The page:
Posts Tagged ‘Economic cycle’

Explaining inflation as resistance to motion

May 14, 2015

“Dad, What’s inflation? Why are Sweden and the UK trying to increase inflation and why are India and China trying to reduce it? Is inflation good or bad?”

Well, it all starts with the economic cycle and the resistances in …….

“What’s an economic cycle?”

OK. Let’s start at the beginning.

Let’s start at the very beginning
a very good place to start
when you read you begin with abc
An economy begins with “N”, “P”, “C”
“N”, “P”, “C”
the three legs needed just happen to be
“N”, “P”, “C”; “N”, “P”, “C”

When you get hungry you have a Need, a need for food. That’s where all economies start – with a need, the “N”. So you shout “Mom, What’s for dinner? I’m starving”. It’s fortunate that Mom is there and responds to your shout and starts Producing some dinner. Thats the “P”. And after some time you get your dinner and you Consume it. That makes you a consumer. And then when you’re ready to go out to your party you shout “Dad, can you drop me off at Jimmy’s (and pick me up later)?” you are just another Consumer expressing another Need – a need this time for transport. And when I take you there and bring you back, I am the Producer. And when you come home you’re hungry again. This is the basic cycle – Needs lead to Production which in turn leads to Consumption which leads to new Needs.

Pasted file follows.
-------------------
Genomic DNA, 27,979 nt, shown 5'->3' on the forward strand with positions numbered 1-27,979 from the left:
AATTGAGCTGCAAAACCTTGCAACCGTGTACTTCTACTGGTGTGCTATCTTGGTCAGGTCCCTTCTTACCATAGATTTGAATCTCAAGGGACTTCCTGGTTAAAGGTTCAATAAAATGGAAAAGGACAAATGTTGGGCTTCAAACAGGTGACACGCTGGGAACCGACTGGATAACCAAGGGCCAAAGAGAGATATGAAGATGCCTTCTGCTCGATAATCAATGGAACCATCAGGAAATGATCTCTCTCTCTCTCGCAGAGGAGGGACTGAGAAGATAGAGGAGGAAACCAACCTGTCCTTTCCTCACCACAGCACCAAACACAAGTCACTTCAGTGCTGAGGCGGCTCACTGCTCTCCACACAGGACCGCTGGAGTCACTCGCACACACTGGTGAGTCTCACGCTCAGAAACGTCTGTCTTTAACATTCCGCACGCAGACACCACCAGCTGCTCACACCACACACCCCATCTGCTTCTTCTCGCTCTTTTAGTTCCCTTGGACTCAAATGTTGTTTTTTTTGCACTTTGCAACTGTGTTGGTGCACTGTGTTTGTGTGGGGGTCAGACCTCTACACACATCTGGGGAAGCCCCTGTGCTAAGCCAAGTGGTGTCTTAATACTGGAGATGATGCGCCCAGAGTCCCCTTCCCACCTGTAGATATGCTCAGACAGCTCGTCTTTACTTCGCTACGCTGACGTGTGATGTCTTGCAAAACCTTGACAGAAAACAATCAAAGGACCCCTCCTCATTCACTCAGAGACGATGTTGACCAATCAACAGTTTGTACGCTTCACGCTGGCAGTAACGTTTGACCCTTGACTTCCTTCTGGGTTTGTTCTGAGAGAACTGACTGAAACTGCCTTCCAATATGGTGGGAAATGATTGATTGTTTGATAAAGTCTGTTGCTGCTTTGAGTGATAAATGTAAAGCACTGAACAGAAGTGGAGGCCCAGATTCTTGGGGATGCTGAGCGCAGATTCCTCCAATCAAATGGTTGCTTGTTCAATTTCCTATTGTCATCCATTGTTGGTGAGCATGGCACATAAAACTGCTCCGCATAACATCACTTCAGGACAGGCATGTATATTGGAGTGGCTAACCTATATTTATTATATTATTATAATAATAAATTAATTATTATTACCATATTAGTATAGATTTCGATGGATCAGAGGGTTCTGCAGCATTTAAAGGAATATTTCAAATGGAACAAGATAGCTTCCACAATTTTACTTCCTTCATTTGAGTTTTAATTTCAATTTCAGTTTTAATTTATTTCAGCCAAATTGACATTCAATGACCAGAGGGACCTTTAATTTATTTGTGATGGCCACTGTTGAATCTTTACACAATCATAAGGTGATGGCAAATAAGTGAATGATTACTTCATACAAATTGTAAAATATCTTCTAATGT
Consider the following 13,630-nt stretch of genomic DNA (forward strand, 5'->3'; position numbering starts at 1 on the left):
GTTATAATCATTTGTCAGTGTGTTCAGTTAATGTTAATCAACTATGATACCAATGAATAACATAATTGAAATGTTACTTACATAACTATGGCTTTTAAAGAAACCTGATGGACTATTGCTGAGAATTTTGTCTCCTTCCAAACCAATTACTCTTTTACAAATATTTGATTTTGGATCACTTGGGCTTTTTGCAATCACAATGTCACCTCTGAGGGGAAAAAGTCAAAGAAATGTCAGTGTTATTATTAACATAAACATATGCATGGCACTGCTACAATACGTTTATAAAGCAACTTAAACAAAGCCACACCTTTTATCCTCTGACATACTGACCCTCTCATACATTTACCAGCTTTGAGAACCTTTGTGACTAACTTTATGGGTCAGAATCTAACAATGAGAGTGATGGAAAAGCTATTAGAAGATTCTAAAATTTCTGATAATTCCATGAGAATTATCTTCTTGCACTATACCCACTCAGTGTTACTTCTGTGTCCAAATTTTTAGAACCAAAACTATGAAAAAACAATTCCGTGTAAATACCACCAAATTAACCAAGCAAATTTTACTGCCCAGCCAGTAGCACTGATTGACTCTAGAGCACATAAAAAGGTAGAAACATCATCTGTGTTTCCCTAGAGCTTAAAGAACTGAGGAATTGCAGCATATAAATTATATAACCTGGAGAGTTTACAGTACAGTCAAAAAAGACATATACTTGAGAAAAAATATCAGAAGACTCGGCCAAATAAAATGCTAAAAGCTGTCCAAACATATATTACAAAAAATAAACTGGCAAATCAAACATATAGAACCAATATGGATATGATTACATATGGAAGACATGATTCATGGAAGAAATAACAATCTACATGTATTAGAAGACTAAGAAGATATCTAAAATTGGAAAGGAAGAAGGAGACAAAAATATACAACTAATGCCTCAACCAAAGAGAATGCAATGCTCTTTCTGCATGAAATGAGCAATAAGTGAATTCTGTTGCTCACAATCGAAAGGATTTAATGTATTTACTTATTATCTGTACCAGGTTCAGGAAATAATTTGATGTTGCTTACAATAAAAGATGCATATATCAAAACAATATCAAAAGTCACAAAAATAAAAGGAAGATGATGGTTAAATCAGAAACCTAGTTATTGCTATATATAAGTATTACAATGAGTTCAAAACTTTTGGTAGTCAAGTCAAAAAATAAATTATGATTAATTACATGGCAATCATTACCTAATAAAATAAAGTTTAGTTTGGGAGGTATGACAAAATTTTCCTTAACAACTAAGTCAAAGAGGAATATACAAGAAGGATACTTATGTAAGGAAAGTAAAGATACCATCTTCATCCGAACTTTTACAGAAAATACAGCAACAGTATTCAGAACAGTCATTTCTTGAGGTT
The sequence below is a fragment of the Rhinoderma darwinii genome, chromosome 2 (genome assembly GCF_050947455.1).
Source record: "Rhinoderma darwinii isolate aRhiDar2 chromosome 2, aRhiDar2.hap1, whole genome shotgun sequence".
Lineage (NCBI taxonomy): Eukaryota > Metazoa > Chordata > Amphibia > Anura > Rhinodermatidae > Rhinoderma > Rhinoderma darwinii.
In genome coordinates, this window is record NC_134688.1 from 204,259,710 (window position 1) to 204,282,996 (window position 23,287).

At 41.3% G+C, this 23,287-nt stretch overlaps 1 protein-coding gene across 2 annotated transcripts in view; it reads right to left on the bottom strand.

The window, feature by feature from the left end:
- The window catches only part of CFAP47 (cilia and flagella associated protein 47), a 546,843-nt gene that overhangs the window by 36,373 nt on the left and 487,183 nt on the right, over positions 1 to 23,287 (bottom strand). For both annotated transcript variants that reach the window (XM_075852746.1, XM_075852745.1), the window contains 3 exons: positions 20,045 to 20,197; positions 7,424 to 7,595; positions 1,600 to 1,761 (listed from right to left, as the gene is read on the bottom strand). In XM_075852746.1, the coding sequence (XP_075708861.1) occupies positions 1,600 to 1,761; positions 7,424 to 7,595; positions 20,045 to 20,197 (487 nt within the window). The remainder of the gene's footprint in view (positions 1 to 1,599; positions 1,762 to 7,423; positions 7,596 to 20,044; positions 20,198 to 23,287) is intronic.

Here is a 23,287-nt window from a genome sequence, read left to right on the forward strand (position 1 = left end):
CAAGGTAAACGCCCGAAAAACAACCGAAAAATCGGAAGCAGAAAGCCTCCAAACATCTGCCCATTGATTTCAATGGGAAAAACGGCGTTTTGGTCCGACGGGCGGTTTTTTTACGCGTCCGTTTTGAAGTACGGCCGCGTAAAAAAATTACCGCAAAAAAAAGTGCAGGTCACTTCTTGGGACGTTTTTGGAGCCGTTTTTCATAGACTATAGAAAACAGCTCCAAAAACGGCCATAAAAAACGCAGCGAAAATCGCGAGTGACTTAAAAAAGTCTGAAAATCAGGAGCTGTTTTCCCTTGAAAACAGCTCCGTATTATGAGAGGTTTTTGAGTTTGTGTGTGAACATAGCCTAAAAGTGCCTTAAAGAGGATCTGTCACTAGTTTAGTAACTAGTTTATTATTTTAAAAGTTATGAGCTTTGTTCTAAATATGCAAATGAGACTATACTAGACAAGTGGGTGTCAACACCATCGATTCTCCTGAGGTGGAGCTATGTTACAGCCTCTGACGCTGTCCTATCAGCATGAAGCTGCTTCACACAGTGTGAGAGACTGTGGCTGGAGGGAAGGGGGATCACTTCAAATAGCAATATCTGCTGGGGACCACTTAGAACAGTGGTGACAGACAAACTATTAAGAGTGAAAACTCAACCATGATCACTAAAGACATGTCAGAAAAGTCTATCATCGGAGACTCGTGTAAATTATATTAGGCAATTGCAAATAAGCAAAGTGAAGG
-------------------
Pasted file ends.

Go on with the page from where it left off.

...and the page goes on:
A production-consumption loop provides a business process.

economic cycle

The fundamental economic cycle

 

Every human is a consumer. All producers are consumers. But not all consumers are producers. The economic cycle is the cycle of living. And the more complex the society, the more complex and interconnected are all the various business processes that go to making up the economic cycle. Much of the production may be indirect or the production is of abstract things. Teachers produce “education”. Policemen produce “safety”. Actors and sports stars produce “entertainment”. It can be difficult to discern what politicians and priests produce but they too satisfy human needs. Even you produce something – mainly tension and stress which we consume for the goodness of our souls.